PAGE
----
This course attempts to provide the student with a basic yet thorough understanding of the growth and development of the American economy. At the outset of the course, we will discuss the role and importance of economic history and the methodology of economic historians. We will then study the colonial economy, the early national and antebellum years, the reunification era, the emergence of a modern U.S. economy, and the development of the post-WWII economy up to the present. The analysis will focus on key economic sectors - agriculture, commerce, money and banking, labor, government - and their growth and development.
4752 PBPL-825-01 Policy Implementation 1.00 SEM Feldman,Barry M. R: 6:30PM-9:30PM MC - 311  
  Enrollment limited to 35
  Implementation is the action step in the public policy process that arguably is the most challenging and complex to do. It is the key to making something happen and is often the gauge the public uses to determine the overall effectiveness of government, in its broadest terms. This course is devoted exclusively to the study of policy implementation from the relevant literature, theoretical constructs, and the practical issues of attempting to implement public policy that often has vague and conflicting policy goals and inadequate resources. Students will examine a current public policy that was adopted by a town/city government in the Greater Hartford area, will ascertain whether the policy was implemented, analyze the challenges involved in the implementation, and meet and question government leaders involved in the policy implementation effort. The class will be conducted as a seminar, with fieldwork as necessary. A major research paper that reviews and analyzes the success of the town/city government in implementing the adopted policy studied during the semester comprises an important end product of the course.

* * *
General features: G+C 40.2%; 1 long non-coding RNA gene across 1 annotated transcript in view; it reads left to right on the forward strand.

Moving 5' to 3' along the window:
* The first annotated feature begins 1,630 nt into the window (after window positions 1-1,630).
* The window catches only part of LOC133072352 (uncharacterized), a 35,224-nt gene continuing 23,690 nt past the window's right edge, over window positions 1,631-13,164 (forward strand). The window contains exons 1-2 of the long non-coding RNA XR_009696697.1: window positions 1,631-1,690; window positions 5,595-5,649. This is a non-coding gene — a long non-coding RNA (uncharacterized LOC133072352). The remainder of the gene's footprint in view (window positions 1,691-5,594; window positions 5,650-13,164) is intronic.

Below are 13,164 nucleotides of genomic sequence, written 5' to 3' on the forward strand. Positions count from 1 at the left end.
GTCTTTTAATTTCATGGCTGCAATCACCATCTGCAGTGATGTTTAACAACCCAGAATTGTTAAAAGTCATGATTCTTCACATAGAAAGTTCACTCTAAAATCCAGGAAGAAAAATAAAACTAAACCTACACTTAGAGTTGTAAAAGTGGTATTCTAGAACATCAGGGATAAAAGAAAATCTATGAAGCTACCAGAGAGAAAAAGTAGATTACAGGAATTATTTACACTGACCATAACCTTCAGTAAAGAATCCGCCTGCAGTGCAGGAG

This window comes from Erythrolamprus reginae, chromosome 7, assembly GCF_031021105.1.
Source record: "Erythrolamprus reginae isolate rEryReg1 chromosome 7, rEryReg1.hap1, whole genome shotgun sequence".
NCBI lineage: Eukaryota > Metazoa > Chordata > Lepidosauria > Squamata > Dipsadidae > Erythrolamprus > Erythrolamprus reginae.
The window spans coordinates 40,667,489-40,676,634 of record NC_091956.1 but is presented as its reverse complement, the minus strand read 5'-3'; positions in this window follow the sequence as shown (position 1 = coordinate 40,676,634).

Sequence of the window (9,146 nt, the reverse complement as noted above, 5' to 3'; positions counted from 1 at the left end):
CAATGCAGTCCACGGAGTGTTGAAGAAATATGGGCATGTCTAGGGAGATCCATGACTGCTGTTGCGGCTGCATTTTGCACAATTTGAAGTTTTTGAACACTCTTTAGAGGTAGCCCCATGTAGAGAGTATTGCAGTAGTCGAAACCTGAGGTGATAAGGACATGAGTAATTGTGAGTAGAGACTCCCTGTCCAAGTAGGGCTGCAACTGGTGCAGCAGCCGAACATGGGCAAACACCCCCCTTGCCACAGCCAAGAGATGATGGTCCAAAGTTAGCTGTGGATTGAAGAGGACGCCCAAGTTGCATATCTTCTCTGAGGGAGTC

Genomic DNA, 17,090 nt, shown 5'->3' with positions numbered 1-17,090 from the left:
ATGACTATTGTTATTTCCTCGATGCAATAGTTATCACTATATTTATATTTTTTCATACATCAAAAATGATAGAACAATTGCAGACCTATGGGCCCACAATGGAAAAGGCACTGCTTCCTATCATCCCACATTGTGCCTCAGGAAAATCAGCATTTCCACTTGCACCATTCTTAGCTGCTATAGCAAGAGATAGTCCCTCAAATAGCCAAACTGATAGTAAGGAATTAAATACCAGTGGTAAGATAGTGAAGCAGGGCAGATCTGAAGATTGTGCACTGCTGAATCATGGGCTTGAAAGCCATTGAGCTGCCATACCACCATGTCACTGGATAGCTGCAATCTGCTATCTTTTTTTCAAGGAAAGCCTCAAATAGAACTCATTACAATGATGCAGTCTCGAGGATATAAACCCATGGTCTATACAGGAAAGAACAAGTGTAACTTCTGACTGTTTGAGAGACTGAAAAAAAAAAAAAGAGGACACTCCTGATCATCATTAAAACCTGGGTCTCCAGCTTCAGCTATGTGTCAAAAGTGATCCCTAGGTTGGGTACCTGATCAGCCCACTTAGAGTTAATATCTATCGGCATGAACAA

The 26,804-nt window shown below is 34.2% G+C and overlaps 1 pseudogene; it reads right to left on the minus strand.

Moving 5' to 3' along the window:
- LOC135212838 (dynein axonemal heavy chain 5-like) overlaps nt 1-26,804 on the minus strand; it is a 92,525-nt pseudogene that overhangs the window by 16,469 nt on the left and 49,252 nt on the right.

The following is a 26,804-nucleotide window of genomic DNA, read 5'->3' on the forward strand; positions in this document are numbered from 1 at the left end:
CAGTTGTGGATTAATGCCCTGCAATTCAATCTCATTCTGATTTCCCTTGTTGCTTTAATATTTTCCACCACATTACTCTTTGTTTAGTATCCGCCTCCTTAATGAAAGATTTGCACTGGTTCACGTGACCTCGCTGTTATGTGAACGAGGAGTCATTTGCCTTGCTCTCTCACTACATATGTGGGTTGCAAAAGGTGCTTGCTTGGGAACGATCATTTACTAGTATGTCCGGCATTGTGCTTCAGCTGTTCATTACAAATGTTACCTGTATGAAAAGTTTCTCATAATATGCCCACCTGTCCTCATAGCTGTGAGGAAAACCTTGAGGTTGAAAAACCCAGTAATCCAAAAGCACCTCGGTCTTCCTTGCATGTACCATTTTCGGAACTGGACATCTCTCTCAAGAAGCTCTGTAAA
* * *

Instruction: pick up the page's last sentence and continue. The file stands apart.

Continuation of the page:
5118 PBPL-828-01 Theory of Democratic Institut 1.00 SEM Cancelled  
  Enrollment limited to 15
  The course applies social choice theory to the study of four components of democratic policy making; voting, political strategy, theories of governance, and bureaucracy. The course emphasizes weekly readings and in-class discussion of central themes in the literature. Examination of the formal properties of voting rules leads to a deeper understanding of representation and political outcomes. The analysis of institutions offers lessons on the problems of delegation, policy design, implementation, and democratic administration.
4218 PBPL-940-01 Independent Study 1.00 - 2.00 IND TBA TBA TBA Y  
  Enrollment limited to 15
  Selected topics in special areas are available by arrangement with the instructor and written approval of the director of public policy studies. Contact the Office of Graduate Studies for the special approval form.
4224 PBPL-953-01 Research Project 1.00 IND TBA TBA TBA Y  
  Enrollment limited to 15
  A research project on a special topic approved by the instructor and with the written approval of the director of public policy studies. Contact the Office of Graduate Studies for the special approval form.
4222 PBPL-954-01 Thesis Part I 1.00 IND TBA TBA TBA Y  
  Enrollment limited to 15
  Two credit thesis: start time-approval of idea, initial bibliography, and sketch of the project by pre-registration time for graduate students in the term prior to registration for the credit; first draft by reading week of the second semester, "final" first draft by end of spring vacation week; final copy due one week before the last day of classes.
4223 PBPL-955-01 Thesis Part II 1.00 IND TBA TBA TBA Y  
  Enrollment limited to 15
4221 PBPL-956-01 Thesis 2.00 IND TBA TBA TBA  
  Enrollment limited to 15
5207 ECON-217-01 Econ of Health & Health Care 1.00 LEC Helming,Troy TR: 1:30PM-2:45PM CT - 210 SOC  
  Enrollment limited to 40
  Prerequisite: C- or better in Economics 101.
  Analysis of the structure of health care markets using economic principles Evaluation of current health care policies and their effects on cost, access and quality. Topics covered include the production of and demand for health and medical care; information asymmetries between patients, doctors, and payers; health insurance coverage; the effects of managed care (including HMOs) on competition, efficiency, and quality; training and practice of physicians; hospitals; prescription drug pricing; government regulations; Medicare and Medicaid; health care reform.
4368 EDUC-300-01 Education Reform: Past&Present 1.00 LEC Dougherty,John A. M: 6:30PM-9:10PM SH - S205 Y HUM  
  Enrollment limited to 24
  Prerequisite: C- or better in EDUC200, or American Studies major or Public Policy and Law major.